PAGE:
Port project to boost An­hui’s eco­nomic de­vel­op­ment

China Daily (Canada) - - BUSINESS - By ZHU LIXIN and FANG PING

Ma’an­shan on the Yangtze River plans to play a larger role in the fu­ture de­vel­op­ment of An­hui prov­ince, the new­est mem­ber of the Yangtze River Delta re­gion.

In Shang­hai on Dec 2, Party chiefs and gover­nors from Jiangsu, Zhe­jiang and An­hui prov­inces and Shang­hai city, gath­ered for a sem­i­nar on the Yangzte River Delta, one of the coun­try’s most de­vel­oped re­gions.

The meet­ing marked the for­mal re­cruit­ment of An­hui into the union.

To con­sol­i­date its eco­nomic strength, An­hui has tried to make a bet­ter use of its wa­ter trans­port, a plan that matched China’s aim to in­crease its de­pen­dence on the Yangtze River.

The State Coun­cil re­leased a guide­line, on Sept 25, to pro­mote the Yangtze River eco­nomic belt into a new en­gine for the eco­nomic de­vel­op­ment of the whole re­gion.

The belt cov­ers nine prov­inces and two ci­ties, 20 per­cent of the coun­try’s land area and 40 per­cent of its GDP.

“The trunk river now sees an an­nual cargo through­put of more than 2 bil­lion tons, the largest among all the world’s in­land rivers,” said Zhang Xiaowen, chief en­gi­neer of the Trans­port Plan­ning and Re­search In­sti­tute of the Min­istry of Trans­port.

“Twelve ports along the river re­ported a cargo through­put of more than 100 mil­lion tons in 2013, but most of them are lo­cated along the river’s lower reaches,” he added.

The Yangtze River and its trib­u­taries boast a to­tal nav­i­ga­ble length of more than 70,000 kilo­me­ters, which makes it the ma­jor wa­ter trans­port artery be­tween west and east.

“Coastal prov­inces and ci­ties were the first to open to the world through the coun­try’s re­form and open­ing-up process, but a more de­vel­oped river trans­port sys­tem can of­fer in­land ci­ties equal ac­cess to the world,” said Wei Yao, mayor of Ma’an­shan.

China is home to seven of the world’s 10 busiest ports, but the world’s sec­ond largest econ­omy’s lo­gis­tics per­for­mance only ranks 28th in the world, ac­cord­ing to the Lo­gis­tics Per­for­mance In­dex by the World Bank.

“China’s lo­gis­tics costs take up 18 per­cent of the coun­try’s GDP, while the per­cent­age of de­vel­oped coun­tries are as low as 9 per­cent,” said Zhang.

“China is now of­fer­ing var­i­ous eco­nomic ini­tia­tives to the world, in­clud­ing the Silk Road Eco­nomic Belt and the 21st Cen­tury Mar­itime Silk Road. Con­struc­tion of ports along the Yangtze river will play a more im­por­tant role in fa­cil­i­tat­ing the econ­omy,” said Ye Jian, head of the China As­so­ci­a­tion of Portof-En­try.

An­hui wants to take ad­van­tage of the op­por­tu­ni­ties and took ac­tion in early 2012 to get ahead of other prov­inces.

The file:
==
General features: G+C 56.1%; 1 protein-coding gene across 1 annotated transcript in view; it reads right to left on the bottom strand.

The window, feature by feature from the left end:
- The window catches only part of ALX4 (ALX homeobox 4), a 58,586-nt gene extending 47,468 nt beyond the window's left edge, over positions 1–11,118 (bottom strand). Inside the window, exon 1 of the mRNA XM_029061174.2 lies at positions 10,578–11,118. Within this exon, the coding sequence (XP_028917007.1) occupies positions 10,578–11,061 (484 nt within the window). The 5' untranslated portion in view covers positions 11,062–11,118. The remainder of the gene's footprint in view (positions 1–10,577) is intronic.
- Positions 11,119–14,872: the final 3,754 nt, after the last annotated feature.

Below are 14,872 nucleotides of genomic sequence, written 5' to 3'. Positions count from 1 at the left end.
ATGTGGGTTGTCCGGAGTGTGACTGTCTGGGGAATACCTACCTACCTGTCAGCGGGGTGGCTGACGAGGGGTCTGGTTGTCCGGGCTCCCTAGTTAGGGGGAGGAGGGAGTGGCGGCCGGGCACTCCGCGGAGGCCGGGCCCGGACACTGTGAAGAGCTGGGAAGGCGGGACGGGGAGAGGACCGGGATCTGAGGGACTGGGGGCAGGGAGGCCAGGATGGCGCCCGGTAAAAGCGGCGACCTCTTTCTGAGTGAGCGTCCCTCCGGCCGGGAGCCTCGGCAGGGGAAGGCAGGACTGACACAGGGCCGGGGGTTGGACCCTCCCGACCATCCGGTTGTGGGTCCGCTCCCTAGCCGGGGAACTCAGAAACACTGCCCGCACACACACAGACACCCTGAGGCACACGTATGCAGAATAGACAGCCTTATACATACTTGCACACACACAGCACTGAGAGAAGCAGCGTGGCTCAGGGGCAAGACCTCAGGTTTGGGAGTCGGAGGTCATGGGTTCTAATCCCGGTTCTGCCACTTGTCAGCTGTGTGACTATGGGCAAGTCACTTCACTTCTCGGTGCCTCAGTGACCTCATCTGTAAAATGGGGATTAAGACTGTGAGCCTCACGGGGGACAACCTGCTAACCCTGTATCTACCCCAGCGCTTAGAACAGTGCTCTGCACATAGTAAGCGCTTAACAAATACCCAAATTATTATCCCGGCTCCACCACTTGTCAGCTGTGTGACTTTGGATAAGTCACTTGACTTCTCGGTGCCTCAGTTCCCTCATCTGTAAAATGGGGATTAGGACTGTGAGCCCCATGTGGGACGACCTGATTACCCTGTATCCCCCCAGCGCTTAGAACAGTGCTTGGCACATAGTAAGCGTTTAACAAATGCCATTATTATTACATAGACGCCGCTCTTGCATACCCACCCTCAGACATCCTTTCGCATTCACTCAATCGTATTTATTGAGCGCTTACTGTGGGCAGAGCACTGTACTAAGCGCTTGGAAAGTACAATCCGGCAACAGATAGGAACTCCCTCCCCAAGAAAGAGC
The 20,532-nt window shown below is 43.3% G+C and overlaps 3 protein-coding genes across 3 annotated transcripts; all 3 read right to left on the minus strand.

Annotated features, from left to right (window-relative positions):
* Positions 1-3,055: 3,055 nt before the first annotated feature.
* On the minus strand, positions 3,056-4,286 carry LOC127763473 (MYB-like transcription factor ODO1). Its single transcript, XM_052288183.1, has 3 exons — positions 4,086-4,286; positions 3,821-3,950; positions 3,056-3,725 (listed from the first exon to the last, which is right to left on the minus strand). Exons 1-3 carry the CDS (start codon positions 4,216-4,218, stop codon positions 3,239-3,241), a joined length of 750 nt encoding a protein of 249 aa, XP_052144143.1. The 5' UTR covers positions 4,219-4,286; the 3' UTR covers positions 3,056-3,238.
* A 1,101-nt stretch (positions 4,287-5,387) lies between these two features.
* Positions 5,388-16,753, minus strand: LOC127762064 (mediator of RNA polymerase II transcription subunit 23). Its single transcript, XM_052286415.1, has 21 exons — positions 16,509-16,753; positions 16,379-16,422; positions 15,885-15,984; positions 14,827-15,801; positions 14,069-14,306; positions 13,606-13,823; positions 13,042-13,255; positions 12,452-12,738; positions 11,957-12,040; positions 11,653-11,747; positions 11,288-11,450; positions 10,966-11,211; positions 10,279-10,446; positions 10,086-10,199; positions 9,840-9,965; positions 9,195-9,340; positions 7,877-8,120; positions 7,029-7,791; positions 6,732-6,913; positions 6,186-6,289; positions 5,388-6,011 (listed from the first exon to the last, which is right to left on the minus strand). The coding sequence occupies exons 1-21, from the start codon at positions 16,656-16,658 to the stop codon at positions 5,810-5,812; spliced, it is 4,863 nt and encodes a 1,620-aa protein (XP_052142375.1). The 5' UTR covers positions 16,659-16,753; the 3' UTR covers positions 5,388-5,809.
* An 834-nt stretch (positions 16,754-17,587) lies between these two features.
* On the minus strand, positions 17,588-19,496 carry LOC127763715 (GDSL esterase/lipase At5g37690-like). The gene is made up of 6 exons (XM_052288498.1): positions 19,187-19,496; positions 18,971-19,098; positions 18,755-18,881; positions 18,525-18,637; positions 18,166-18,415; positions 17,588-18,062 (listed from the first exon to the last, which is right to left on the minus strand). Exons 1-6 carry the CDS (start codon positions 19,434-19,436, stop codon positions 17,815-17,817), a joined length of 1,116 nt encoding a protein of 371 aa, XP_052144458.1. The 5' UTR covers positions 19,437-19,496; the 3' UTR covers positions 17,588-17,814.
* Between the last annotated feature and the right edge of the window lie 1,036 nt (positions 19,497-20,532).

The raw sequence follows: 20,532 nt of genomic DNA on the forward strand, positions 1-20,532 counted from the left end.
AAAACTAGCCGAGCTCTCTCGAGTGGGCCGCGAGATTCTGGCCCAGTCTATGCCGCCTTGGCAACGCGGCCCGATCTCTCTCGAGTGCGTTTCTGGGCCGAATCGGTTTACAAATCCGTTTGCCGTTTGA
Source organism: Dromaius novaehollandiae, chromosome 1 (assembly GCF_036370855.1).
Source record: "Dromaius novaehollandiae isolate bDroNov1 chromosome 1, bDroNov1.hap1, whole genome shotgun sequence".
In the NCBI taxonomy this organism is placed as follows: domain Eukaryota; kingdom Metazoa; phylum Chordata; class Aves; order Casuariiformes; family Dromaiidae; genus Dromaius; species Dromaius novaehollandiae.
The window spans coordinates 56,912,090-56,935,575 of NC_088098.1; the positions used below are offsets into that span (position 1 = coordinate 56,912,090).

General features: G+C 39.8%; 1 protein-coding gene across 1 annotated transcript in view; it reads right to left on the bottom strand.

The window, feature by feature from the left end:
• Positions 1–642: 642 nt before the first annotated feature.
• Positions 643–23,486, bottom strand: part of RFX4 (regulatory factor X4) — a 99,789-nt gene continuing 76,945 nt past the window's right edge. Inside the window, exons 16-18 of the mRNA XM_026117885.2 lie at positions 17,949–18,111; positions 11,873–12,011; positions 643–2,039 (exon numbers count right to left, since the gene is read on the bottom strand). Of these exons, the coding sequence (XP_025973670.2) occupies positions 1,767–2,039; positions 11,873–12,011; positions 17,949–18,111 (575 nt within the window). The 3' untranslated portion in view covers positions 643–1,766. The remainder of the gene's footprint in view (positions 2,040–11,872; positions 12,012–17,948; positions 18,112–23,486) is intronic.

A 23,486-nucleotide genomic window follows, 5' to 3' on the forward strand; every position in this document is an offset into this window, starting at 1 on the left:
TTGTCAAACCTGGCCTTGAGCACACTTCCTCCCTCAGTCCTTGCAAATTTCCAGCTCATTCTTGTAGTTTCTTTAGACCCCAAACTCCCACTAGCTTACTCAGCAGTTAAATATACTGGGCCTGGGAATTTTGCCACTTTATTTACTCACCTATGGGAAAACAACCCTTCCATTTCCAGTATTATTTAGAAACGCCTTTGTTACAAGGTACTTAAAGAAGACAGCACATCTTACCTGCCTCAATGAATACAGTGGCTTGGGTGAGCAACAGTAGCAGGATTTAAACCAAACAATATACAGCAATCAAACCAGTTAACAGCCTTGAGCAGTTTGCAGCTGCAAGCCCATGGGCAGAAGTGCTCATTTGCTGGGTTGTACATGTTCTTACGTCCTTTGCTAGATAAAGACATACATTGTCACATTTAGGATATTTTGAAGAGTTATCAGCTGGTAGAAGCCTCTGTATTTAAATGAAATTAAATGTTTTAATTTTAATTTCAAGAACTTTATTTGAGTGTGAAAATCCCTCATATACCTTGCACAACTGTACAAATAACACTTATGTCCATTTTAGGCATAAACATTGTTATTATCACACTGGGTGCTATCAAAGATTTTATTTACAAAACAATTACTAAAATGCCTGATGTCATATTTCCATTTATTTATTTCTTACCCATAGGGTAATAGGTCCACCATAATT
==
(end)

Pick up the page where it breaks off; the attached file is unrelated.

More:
The prov­ince fo­cused on the de­vel­op­ment of Ma’an­shan port, which bor­ders Nan­jing, the cap­i­tal of Jiangsu prov­ince, and is one of the coun­try’s ma­jor in­land ports.

Ma’an­shan port was one of the first ports to al­low di­rect sail­ing routes be­tween the Chi­nese main­land and Tai­wan.

In 2013, the port saw a for­eign trade cargo through­put of 11 mil­lion tons, 70 per­cent of the whole prov­ince’s to­tal.

The an­nual gross cargo through­put reached more than 75 mil­lion tons in the same year and is ex­pected to sur­pass 100 mil­lion tons soon. Ma’an­shan was es­tab­lished in 1956 and is known as a steel city. The Ma’an­shan Iron and Steel Group is the coun­try’s ninth largest steel maker.

Most of the cargo trans­ported to and from Ma’an­shan port is coal, iron ore and steel prod­ucts. The prov­ince is also home to sev­eral other large man­u­fac­tur­ing com­pa­nies, in­clud­ing ce­ment and car mak­ers.

After rapid eco­nomic de­vel­op­ment of both the city and the prov­ince, the port no longer met the needs of the lo­cal econ­omy.

There­fore the prov­ince planned to con­sol­i­date its wa­ter trans­port strength by build­ing Zhengpu Port, a new port in Ma’an­shan.

Work started on Zhengpu Port in Jan­uary 2012 and it is due to be­gin op­er­at­ing by the end of De­cem­ber.

The port will be the last port along the Yangtze River to per­mit ves­sels with more than 10,000 tons of load­ing ca­pac­ity.

Con­struc­tion of three berths for ships of 5,000 tons, which con­sti­tute phase one of the port de­vel­op­ment, were fin­ished in early De­cem­ber.

Phase one also al­lows ves­sels of up to 20,000 tons to berth. Phase two of the project will han­dle ships of up to 80,000 tons and long-term plans in­clude con­struc­tion of 26 berths for 10,000-ton ves­sels.

The whole port project is ex­pected to in­clude to­tal in­vest­ment of more than 10 bil­lion yuan and will see cargo through­put ca­pac­ity of more than 100 mil­lion tons upon com­ple­tion.

Of Ma’an­shan’s 37.16 km­long river­bank, only 34 per­cent has been de­vel­oped.

“The Yangtze River wa­ter­course in Ma’an­shan main­tains a depth of more than nine me­ters all year round, which al­lows the pass­ing of ships up to 100,000 tons,” said Ji Xiang, deputy mayor of Ma’an­shan.

“The depth of the in­nerMa’an­shan wa­ter­course is un­sur­pass­able to the up­per reaches. It is in­deed a great ad­van­tage we can make use of,” he added.

The port project is ex­pected to help An­hui-based en­ter­prises cut lo­gis­tics costs by 30 per­cent, com­pared to send­ing goods to Nan­jing Port, and save much more, com­pared to send­ing cargo to Shang­hai Port, ac­cord­ing to Zhang. Con­tract the writer at zhulixin@chi­nadaily.com.cn


Ma’an­shan port, one of the busiest ports along the Yangtze River, is a Class A port open to for­eign ships. It was also one of the first ports to al­low di­rect sail­ing routes be­tween the Chi­nese main­land and Tai­wan.

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